Mary encourages the team to share and discuss ideas. Her board is composed of different domain SMEs, each with a unique point of view. Everybody’s contributions are valuable for the product’s success. Working with a holistic mindset can be challenging, so she proposes a couple of techniques to settle disputes and reach a consensus.
Force Field Analysis
Developed by Kurt Lewin in 1951, it’s a framework for visualizing the factors that influence a situation. It allows the analysis of the driving and hindering forces, facilitating decision-making. The team can use it to discuss strategies and tactics.
It’s a consensus-based technique for estimating effort. Once tasks are selected, the group writes their estimated level of effort and shares it along with their reasoning. Participants repeat the process until they reach a consensus. Planning poker is one of the most popular implementations of this technique.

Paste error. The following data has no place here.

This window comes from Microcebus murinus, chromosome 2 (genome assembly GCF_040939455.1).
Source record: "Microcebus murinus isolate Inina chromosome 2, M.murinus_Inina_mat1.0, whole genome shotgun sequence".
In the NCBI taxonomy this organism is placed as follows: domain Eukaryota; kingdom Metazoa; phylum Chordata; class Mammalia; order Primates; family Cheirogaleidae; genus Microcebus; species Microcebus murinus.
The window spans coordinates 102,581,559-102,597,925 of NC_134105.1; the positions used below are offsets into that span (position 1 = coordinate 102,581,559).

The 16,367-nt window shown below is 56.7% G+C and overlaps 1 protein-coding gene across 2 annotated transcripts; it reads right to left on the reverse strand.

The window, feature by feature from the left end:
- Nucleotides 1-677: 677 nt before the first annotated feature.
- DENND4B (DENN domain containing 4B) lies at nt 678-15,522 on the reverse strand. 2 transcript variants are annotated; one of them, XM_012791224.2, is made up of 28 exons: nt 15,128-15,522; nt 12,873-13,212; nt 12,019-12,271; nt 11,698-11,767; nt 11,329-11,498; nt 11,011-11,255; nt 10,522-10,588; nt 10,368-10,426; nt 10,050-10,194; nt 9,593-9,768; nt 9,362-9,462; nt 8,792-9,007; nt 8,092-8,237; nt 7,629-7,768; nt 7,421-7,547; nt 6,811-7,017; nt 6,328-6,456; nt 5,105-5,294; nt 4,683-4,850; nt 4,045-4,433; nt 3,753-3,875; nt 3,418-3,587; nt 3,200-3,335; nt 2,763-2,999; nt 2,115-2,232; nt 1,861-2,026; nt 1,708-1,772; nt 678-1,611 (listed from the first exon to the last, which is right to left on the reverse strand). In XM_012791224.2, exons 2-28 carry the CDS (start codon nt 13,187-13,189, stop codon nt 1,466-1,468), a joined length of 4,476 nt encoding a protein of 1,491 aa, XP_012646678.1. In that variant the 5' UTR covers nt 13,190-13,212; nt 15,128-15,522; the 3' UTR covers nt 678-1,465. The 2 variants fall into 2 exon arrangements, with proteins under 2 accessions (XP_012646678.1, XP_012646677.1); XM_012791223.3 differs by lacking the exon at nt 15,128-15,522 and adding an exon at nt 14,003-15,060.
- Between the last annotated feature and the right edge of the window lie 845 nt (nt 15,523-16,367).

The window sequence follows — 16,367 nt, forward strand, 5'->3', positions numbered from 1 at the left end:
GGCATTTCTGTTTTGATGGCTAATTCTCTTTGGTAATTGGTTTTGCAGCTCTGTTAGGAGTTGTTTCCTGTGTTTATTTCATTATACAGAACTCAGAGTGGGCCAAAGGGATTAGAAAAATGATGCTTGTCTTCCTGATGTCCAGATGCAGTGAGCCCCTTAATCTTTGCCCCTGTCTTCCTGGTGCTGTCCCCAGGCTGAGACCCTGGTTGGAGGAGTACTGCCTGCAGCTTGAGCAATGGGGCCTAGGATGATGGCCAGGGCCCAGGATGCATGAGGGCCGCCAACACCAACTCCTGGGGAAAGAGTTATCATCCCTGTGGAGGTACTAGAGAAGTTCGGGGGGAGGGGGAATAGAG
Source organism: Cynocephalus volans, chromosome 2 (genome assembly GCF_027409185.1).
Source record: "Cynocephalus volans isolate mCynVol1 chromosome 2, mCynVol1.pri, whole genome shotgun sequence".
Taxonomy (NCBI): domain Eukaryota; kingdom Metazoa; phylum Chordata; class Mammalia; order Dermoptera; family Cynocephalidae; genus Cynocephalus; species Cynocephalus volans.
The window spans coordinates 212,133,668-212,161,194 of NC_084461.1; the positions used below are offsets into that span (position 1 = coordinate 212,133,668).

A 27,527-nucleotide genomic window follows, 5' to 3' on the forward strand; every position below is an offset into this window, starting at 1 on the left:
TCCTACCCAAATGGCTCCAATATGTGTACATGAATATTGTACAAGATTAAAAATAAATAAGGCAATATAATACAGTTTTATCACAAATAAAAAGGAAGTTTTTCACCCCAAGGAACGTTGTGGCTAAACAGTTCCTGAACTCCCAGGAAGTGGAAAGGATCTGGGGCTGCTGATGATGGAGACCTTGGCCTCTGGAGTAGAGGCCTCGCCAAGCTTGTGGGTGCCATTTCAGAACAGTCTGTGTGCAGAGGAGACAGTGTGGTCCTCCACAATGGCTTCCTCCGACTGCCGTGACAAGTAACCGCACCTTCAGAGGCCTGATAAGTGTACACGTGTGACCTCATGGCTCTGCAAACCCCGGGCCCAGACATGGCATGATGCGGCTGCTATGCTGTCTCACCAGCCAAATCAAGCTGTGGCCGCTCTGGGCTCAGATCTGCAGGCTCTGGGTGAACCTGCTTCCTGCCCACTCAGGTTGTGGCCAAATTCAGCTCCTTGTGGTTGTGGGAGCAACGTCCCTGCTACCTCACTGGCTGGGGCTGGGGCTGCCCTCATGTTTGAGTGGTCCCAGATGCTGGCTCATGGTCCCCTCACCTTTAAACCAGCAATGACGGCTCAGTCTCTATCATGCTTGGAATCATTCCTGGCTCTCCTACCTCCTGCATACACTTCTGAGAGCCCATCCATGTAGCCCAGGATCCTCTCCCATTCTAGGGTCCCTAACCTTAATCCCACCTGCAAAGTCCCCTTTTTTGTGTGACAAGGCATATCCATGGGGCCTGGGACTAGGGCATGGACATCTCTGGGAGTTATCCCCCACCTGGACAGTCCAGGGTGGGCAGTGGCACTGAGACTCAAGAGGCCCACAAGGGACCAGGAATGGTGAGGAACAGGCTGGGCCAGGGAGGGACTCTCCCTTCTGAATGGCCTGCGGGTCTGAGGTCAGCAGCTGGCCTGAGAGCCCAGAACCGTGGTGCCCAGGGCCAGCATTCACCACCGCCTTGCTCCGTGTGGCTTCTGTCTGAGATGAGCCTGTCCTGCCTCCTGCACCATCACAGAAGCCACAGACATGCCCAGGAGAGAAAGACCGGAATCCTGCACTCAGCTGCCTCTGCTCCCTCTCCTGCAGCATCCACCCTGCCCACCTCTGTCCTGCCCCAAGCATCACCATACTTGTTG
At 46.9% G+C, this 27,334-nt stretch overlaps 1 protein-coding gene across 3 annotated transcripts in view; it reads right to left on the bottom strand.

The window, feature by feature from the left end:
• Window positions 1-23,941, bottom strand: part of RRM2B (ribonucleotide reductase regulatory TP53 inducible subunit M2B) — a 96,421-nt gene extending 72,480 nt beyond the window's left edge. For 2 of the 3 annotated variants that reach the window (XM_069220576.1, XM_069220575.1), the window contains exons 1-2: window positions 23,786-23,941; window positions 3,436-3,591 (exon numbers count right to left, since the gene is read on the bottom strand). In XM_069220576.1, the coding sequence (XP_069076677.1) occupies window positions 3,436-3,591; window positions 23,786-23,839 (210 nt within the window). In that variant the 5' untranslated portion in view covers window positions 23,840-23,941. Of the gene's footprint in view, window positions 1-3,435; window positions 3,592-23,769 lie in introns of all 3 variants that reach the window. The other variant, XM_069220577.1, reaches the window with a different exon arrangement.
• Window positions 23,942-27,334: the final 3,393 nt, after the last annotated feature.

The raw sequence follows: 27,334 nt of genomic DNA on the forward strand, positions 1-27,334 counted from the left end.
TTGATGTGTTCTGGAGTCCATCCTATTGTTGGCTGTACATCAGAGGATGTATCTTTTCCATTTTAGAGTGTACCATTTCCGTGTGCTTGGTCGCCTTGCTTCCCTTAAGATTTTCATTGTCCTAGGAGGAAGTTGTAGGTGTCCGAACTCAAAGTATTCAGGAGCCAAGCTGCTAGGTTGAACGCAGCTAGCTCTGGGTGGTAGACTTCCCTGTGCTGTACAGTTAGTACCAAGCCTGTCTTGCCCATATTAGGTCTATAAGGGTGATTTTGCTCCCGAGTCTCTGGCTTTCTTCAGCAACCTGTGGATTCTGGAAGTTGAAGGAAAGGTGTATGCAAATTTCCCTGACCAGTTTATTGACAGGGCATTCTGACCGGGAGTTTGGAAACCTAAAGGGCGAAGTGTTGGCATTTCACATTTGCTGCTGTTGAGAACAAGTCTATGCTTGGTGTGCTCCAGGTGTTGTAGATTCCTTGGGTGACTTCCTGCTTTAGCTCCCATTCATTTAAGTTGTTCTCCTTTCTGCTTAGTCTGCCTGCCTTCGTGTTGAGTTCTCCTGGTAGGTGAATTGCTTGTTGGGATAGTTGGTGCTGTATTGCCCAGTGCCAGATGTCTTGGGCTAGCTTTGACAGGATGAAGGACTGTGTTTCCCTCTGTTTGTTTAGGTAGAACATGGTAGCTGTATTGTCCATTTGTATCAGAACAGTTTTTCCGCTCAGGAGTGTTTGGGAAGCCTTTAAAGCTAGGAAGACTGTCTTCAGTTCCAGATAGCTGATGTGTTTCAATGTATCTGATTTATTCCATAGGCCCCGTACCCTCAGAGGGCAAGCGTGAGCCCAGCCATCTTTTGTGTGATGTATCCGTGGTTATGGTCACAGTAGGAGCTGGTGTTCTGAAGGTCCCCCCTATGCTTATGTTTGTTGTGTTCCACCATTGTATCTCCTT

Mary’s SMEs came up with the following:
- Reach local companies to form partnerships.
- Invest in local talent to establish a strong presence.
- Recruit volunteers through an insider program.
- Create a localized marketing strategy.
These ideas have proven to be reliable based on other company projects.
WeAreProducts’ long-term goal is to become an international company, and Mary’s product is part of their expansion strategy. Localizing their product, forming partnerships, and investing in local talent will help cement a strong presence while laying the groundwork for future endeavors.